In this post we raise the question, “What is the best strategy when price competition is removed from markets?” We recommend using conjoint analysis to discover the menu of similarly priced benefit designs that a health plan can offer to appeal to the greatest number of people.
Price/premium used to be a primary driver of consumer decisions in health insurance. But because of government subsidies and relentless competition, many people in Medicare Advantage and Affordable Care Act (ACA) plans pay fairly small premiums. For instance, this year 65% of Medicare Advantage-Prescription Drug (MAPD) enrollees are in a plan that charges no premium ($0); and in 48 states, consumers can find an MAPD that actually gives money back, effectively offering a negative premium!
Among ACA enrollees, 88% receive an advanced premium tax credit (APTC) yielding an average net premium of $92 (73% also receive an additional cost-sharing reduction (CSR) that steers them into Silver level plans and further reduces the impact of money on their choice).
The new American Rescue Plan Act (ARPA) extends subsidies to higher-income people and increases subsidies for lower-income people. For the ACA market, ARPA means 15 million uninsured people will be offered lower net premiums. And an additional 14 million currently insured on the individual market will see either new eligibility for, or an increase of, APTC’s.
The upshot is that premium differentials and the impact of health insurance premiums on consumer choices have been diminishing – or to state it another way, price commoditization has become prevalent. Over 100 million Americans in Medicare and ACA plans have an opportunity to be in health plans with a low-price to them. This raises the question, “What is the best strategy when price competition is removed from markets?”
When consumer options are priced essentially the same, consumer focus shifts to a search for a plan that best suits their needs. In a market where price fixation was rampant, reduction in price differences suppresses that and gives rise to the question, “Which plan is best for me?” It encourages more consumer effort to fully appreciate the range of options available. There is evidence of this: last year as net premiums continued to fall and converge, of the people renewing health plans through healthcare.gov, 5.5 million actively shopped before enrolling compared to 3.9 million who were passively auto-enrolled in their existing plan.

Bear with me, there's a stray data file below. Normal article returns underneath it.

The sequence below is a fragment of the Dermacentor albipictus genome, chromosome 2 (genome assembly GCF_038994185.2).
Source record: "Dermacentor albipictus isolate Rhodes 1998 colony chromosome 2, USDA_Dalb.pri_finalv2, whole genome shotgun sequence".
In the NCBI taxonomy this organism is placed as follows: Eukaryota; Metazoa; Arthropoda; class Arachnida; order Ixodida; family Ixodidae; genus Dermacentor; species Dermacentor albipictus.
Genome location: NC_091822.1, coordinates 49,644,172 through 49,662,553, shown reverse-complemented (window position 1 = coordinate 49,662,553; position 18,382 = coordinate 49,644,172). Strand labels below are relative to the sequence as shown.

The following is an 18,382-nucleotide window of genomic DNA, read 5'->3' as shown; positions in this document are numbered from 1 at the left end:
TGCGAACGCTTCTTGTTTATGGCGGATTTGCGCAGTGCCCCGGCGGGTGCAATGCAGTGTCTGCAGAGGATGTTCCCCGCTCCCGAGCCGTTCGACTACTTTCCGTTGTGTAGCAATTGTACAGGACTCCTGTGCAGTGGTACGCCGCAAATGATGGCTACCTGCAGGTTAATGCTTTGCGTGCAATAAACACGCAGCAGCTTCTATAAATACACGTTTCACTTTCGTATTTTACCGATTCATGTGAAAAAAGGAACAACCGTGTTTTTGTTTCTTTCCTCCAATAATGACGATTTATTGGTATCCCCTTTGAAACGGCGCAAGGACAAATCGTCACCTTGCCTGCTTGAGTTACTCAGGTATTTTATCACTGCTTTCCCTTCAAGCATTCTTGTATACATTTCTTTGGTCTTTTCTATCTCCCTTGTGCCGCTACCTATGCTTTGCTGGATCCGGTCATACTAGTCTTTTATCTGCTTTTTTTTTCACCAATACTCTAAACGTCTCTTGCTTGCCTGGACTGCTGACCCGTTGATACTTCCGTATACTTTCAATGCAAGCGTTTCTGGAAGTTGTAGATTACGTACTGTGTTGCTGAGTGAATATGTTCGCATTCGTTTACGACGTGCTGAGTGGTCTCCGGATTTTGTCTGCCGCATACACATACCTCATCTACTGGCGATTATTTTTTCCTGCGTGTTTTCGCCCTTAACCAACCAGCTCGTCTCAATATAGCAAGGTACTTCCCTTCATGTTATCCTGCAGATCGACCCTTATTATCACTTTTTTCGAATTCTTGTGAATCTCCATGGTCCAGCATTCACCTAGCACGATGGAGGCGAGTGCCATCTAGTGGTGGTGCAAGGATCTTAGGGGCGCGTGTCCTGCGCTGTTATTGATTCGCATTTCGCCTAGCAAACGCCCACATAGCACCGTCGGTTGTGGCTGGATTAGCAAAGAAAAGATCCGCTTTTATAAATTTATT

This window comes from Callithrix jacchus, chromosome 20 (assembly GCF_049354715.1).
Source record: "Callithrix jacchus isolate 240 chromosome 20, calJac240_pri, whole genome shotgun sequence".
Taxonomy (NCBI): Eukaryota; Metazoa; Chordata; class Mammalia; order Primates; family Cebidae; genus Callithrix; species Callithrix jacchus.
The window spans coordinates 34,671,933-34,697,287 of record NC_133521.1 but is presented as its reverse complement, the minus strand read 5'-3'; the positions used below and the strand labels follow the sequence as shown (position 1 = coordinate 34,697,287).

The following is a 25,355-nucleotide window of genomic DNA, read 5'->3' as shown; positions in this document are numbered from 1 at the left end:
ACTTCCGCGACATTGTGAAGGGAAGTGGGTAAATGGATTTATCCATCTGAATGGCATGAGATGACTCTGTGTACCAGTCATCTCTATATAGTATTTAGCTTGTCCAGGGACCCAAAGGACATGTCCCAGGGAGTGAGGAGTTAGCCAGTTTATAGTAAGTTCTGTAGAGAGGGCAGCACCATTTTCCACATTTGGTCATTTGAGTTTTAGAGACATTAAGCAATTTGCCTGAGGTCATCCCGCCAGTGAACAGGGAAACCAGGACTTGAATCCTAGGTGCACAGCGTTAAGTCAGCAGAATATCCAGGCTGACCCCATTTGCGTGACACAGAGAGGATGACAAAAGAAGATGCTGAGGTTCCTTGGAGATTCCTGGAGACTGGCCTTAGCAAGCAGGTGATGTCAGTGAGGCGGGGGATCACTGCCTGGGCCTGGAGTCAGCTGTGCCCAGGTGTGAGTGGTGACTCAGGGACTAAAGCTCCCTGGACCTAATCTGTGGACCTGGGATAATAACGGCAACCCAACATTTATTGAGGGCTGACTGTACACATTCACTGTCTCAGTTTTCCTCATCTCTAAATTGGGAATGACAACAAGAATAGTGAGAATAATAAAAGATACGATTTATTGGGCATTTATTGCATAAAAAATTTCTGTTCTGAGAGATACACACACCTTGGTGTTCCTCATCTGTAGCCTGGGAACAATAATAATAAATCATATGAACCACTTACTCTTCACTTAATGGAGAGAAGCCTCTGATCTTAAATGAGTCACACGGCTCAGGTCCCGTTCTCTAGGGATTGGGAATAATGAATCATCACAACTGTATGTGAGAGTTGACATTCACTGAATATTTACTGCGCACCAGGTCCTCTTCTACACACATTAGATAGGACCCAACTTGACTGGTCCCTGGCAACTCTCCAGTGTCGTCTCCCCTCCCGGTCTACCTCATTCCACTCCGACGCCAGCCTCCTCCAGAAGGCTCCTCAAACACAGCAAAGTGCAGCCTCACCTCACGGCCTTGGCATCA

In parallel to a consumer’s thinking, a health plan product management team considering preferences across a population will find price manipulation has become the wrong tool for assuring enrollment goals will be met. The situation calls for the need to understand “the heterogeneity of personal preference”.
For more than ten years, Deft Research has been a pioneer in using conjoint analysis to help health insurers create new benefit designs. Conjoint analysis is a unique market research method that allows us to capture the heterogeneity of personal preference like no other technique. For instance, using conjoint analysis, it is possible to discover correlated benefit preferences. Some examples might be: those who gravitate toward a broad network also gravitate toward a large drug formulary; or, those who accept primary care gatekeeping also accept greater use of telemedicine; or, those who are sensitive to specialty care cost sharing are attracted by supplemental benefits for home-based care.
For any health benefit package, a conjoint analysis produces a measure of the consumer value of every component benefit. Further analysis can show which benefit designs can be composed of different sets of correlated consumer preferences.
The temptation here is to call for a new market segmentation strategy. But segments are difficult to implement and often difficult for the whole team to accept. We recommend using conjoint analysis to discover the menu of benefit designs that will appeal to the greatest number of people. Optimized menus do not require assigning each prospective consumer to a segment, nor do they call for specialized marketing strategies per segment. Instead, the best strategy is to offer optimized menus and let consumers naturally pursue the task of finding one plan that suites them best. Let their choice be their segment assignment.
There is a lot more about conjoint analysis that can be discussed. Please let us know if you’d like to learn how conjoint analysis could fit into your health plan’s future.